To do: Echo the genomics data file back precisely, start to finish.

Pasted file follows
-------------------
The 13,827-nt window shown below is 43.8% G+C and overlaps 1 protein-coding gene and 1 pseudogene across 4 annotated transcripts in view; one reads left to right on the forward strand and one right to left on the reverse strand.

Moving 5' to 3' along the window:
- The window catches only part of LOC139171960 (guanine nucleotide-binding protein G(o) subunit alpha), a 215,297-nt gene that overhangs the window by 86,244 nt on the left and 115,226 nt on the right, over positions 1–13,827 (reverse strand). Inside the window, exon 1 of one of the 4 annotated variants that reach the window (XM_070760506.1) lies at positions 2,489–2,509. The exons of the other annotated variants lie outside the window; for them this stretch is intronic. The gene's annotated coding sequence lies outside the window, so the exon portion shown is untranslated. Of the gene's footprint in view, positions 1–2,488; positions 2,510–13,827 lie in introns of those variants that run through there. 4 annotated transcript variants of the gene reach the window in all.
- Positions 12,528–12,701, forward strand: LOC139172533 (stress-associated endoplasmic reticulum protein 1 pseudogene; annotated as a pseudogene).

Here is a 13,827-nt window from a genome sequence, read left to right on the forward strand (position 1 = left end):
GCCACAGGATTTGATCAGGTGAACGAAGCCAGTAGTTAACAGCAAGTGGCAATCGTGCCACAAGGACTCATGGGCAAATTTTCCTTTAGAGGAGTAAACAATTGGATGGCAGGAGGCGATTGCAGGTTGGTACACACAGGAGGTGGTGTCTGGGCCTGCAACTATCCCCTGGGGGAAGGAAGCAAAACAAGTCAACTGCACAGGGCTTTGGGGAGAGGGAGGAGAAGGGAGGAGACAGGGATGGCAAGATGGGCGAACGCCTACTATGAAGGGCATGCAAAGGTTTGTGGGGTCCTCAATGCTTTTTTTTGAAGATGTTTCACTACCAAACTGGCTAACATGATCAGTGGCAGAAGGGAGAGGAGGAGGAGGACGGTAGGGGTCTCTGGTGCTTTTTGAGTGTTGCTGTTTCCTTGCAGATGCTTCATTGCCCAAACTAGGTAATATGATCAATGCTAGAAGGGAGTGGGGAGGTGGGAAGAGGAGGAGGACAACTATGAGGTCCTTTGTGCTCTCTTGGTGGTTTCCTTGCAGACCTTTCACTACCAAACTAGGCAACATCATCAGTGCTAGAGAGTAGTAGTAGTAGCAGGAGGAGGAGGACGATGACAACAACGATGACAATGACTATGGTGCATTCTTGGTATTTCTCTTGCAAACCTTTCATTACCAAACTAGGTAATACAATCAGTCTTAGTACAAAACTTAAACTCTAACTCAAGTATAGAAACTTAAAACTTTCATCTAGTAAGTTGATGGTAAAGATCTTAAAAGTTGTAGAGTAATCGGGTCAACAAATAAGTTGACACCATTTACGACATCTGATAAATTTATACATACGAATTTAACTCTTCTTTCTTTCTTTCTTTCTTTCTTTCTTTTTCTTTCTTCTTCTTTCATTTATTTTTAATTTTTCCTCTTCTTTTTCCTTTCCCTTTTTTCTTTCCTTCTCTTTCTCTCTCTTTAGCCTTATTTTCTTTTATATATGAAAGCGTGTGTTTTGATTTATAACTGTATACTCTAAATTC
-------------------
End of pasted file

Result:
The 13,827-nt window shown below is 43.8% G+C and overlaps 1 protein-coding gene and 1 pseudogene across 4 annotated transcripts in view; one reads left to right on the forward strand and one right to left on the reverse strand.

Moving 5' to 3' along the window:
- The window catches only part of LOC139171960 (guanine nucleotide-binding protein G(o) subunit alpha), a 215,297-nt gene that overhangs the window by 86,244 nt on the left and 115,226 nt on the right, over positions 1–13,827 (reverse strand). Inside the window, exon 1 of one of the 4 annotated variants that reach the window (XM_070760506.1) lies at positions 2,489–2,509. The exons of the other annotated variants lie outside the window; for them this stretch is intronic. The gene's annotated coding sequence lies outside the window, so the exon portion shown is untranslated. Of the gene's footprint in view, positions 1–2,488; positions 2,510–13,827 lie in introns of those variants that run through there. 4 annotated transcript variants of the gene reach the window in all.
- Positions 12,528–12,701, forward strand: LOC139172533 (stress-associated endoplasmic reticulum protein 1 pseudogene; annotated as a pseudogene).

Here is a 13,827-nt window from a genome sequence, read left to right on the forward strand (position 1 = left end):
GCCACAGGATTTGATCAGGTGAACGAAGCCAGTAGTTAACAGCAAGTGGCAATCGTGCCACAAGGACTCATGGGCAAATTTTCCTTTAGAGGAGTAAACAATTGGATGGCAGGAGGCGATTGCAGGTTGGTACACACAGGAGGTGGTGTCTGGGCCTGCAACTATCCCCTGGGGGAAGGAAGCAAAACAAGTCAACTGCACAGGGCTTTGGGGAGAGGGAGGAGAAGGGAGGAGACAGGGATGGCAAGATGGGCGAACGCCTACTATGAAGGGCATGCAAAGGTTTGTGGGGTCCTCAATGCTTTTTTTTGAAGATGTTTCACTACCAAACTGGCTAACATGATCAGTGGCAGAAGGGAGAGGAGGAGGAGGACGGTAGGGGTCTCTGGTGCTTTTTGAGTGTTGCTGTTTCCTTGCAGATGCTTCATTGCCCAAACTAGGTAATATGATCAATGCTAGAAGGGAGTGGGGAGGTGGGAAGAGGAGGAGGACAACTATGAGGTCCTTTGTGCTCTCTTGGTGGTTTCCTTGCAGACCTTTCACTACCAAACTAGGCAACATCATCAGTGCTAGAGAGTAGTAGTAGTAGCAGGAGGAGGAGGACGATGACAACAACGATGACAATGACTATGGTGCATTCTTGGTATTTCTCTTGCAAACCTTTCATTACCAAACTAGGTAATACAATCAGTCTTAGTACAAAACTTAAACTCTAACTCAAGTATAGAAACTTAAAACTTTCATCTAGTAAGTTGATGGTAAAGATCTTAAAAGTTGTAGAGTAATCGGGTCAACAAATAAGTTGACACCATTTACGACATCTGATAAATTTATACATACGAATTTAACTCTTCTTTCTTTCTTTCTTTCTTTCTTTCTTTTTCTTTCTTCTTCTTTCATTTATTTTTAATTTTTCCTCTTCTTTTTCCTTTCCCTTTTTTCTTTCCTTCTCTTTCTCTCTCTTTAGCCTTATTTTCTTTTATATATGAAAGCGTGTGTTTTGATTTATAACTGTATACTCTAAATTC